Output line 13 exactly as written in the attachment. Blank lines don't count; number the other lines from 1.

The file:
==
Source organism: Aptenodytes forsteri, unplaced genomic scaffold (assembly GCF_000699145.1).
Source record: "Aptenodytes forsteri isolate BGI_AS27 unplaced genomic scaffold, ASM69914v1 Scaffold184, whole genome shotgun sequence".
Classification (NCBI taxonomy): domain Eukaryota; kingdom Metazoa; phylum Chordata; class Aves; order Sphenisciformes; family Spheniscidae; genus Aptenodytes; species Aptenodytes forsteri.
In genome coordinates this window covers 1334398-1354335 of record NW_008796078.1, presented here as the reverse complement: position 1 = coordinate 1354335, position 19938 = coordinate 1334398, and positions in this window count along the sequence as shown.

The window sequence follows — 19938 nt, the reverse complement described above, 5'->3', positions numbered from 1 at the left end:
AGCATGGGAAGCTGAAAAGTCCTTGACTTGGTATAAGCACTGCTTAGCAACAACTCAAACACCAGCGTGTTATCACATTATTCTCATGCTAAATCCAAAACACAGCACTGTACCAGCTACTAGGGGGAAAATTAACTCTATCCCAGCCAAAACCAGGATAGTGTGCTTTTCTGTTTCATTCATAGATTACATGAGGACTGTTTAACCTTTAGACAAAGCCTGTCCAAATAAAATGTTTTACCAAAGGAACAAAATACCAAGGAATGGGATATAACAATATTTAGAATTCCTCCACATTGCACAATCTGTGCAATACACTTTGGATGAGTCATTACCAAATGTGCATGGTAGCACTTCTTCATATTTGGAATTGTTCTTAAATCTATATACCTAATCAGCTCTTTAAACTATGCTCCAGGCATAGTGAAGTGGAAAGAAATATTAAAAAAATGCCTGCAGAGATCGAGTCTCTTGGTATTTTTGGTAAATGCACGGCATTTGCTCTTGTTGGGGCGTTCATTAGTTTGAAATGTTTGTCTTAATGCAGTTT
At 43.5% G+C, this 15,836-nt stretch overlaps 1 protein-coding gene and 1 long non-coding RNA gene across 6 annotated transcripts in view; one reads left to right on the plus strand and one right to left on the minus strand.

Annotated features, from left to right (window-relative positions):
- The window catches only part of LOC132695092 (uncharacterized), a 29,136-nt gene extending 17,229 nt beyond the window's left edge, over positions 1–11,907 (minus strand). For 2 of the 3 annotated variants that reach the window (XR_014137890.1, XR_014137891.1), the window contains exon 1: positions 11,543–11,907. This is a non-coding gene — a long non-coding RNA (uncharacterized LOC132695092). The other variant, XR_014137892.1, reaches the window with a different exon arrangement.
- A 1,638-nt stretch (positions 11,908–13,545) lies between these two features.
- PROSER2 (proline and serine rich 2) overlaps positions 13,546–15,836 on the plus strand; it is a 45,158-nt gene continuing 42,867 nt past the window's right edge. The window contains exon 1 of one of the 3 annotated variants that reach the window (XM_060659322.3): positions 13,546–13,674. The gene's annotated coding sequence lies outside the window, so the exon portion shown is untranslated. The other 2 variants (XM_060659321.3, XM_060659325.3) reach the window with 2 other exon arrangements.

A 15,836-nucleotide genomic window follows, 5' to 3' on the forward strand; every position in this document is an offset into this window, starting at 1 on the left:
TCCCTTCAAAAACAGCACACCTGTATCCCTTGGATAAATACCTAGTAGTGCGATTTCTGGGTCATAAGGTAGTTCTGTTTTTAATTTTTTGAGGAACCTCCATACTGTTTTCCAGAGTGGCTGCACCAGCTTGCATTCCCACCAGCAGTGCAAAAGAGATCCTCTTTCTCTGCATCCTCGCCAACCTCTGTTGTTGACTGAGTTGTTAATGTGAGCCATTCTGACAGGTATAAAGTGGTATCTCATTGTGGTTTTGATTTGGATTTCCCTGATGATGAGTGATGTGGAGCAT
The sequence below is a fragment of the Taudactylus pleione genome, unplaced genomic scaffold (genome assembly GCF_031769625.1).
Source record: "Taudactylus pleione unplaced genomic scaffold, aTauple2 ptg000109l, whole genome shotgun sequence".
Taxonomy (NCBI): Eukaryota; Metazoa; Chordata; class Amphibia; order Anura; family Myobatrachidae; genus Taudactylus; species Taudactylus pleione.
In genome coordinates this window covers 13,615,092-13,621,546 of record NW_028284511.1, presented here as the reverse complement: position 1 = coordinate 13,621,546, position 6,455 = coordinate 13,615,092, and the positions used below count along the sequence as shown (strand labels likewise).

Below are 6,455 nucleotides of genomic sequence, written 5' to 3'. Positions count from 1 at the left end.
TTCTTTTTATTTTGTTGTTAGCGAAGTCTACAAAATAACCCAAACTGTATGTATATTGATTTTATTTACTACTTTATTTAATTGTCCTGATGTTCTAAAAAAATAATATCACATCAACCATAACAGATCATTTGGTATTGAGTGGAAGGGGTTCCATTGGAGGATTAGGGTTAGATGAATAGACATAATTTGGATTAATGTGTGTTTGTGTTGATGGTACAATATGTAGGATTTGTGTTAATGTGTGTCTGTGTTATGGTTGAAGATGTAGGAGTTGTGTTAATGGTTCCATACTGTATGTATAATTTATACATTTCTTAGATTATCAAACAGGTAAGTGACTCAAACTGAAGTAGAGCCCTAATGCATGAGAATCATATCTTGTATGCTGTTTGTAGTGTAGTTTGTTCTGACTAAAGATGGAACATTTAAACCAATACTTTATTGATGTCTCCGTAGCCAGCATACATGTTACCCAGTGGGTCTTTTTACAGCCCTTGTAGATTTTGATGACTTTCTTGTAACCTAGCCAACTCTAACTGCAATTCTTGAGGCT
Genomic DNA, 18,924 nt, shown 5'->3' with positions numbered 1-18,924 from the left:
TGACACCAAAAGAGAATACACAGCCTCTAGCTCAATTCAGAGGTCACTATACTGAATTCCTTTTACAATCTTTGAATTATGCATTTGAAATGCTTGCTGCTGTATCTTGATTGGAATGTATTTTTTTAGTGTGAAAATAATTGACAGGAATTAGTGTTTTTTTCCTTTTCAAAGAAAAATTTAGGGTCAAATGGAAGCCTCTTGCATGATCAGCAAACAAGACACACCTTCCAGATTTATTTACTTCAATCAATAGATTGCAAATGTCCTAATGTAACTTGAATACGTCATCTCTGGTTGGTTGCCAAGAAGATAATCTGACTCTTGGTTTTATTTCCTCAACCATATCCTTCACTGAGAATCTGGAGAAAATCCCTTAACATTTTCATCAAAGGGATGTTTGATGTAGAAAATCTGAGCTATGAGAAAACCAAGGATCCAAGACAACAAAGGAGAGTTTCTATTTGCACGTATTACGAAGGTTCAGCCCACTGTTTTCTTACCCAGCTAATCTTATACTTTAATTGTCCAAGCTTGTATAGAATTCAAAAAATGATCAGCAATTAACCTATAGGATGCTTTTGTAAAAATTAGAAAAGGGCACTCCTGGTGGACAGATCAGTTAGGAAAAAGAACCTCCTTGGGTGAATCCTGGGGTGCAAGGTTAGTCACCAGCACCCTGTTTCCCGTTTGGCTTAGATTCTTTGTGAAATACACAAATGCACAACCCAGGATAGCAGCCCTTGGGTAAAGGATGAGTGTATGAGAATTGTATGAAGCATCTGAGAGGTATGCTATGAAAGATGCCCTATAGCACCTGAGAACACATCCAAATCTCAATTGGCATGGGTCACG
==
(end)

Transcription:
TCCCTTCAAAAACAGCACACCTGTATCCCTTGGATAAATACCTAGTAGTGCGATTTCTGGGTCATAAGGTAGTTCTGTTTTTAATTTTTTGAGGAACCTCCATACTGTTTTCCAGAGTGGCTGCACCAGCTTGCATTCCCACCAGCAGTGCAAAAGAGATCCTCTTTCTCTGCATCCTCGCCAACCTCTGTTGTTGACTGAGTTGTTAATGTGAGCCATTCTGACAGGTATAAAGTGGTATCTCATTGTGGTTTTGATTTGGATTTCCCTGATGATGAGTGATGTGGAGCAT